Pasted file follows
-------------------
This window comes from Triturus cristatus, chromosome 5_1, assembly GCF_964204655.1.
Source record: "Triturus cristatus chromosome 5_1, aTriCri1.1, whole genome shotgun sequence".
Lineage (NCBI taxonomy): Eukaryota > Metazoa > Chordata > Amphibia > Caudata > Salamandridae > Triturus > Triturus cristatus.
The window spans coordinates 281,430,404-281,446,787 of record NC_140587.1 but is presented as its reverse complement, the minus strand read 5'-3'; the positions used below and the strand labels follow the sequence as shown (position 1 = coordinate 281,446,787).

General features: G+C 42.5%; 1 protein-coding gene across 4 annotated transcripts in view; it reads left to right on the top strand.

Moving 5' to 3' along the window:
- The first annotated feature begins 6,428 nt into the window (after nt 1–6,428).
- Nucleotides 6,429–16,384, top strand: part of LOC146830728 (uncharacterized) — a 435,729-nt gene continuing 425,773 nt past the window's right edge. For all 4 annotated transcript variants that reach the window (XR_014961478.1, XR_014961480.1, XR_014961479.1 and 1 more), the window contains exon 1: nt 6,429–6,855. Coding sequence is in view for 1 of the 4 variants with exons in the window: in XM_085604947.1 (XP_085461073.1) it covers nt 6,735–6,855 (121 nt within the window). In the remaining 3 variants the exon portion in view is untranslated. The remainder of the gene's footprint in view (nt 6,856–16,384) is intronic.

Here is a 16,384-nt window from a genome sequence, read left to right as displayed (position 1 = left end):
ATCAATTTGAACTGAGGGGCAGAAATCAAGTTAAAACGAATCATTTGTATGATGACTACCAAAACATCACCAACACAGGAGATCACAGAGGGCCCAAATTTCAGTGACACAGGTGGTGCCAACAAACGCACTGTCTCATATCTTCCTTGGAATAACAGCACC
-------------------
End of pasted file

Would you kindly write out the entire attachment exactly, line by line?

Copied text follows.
This window comes from Triturus cristatus, chromosome 5_1, assembly GCF_964204655.1.
Source record: "Triturus cristatus chromosome 5_1, aTriCri1.1, whole genome shotgun sequence".
Lineage (NCBI taxonomy): Eukaryota > Metazoa > Chordata > Amphibia > Caudata > Salamandridae > Triturus > Triturus cristatus.
The window spans coordinates 281,430,404-281,446,787 of record NC_140587.1 but is presented as its reverse complement, the minus strand read 5'-3'; the positions used below and the strand labels follow the sequence as shown (position 1 = coordinate 281,446,787).

General features: G+C 42.5%; 1 protein-coding gene across 4 annotated transcripts in view; it reads left to right on the top strand.

Moving 5' to 3' along the window:
- The first annotated feature begins 6,428 nt into the window (after nt 1–6,428).
- Nucleotides 6,429–16,384, top strand: part of LOC146830728 (uncharacterized) — a 435,729-nt gene continuing 425,773 nt past the window's right edge. For all 4 annotated transcript variants that reach the window (XR_014961478.1, XR_014961480.1, XR_014961479.1 and 1 more), the window contains exon 1: nt 6,429–6,855. Coding sequence is in view for 1 of the 4 variants with exons in the window: in XM_085604947.1 (XP_085461073.1) it covers nt 6,735–6,855 (121 nt within the window). In the remaining 3 variants the exon portion in view is untranslated. The remainder of the gene's footprint in view (nt 6,856–16,384) is intronic.

Here is a 16,384-nt window from a genome sequence, read left to right as displayed (position 1 = left end):
ATCAATTTGAACTGAGGGGCAGAAATCAAGTTAAAACGAATCATTTGTATGATGACTACCAAAACATCACCAACACAGGAGATCACAGAGGGCCCAAATTTCAGTGACACAGGTGGTGCCAACAAACGCACTGTCTCATATCTTCCTTGGAATAACAGCACC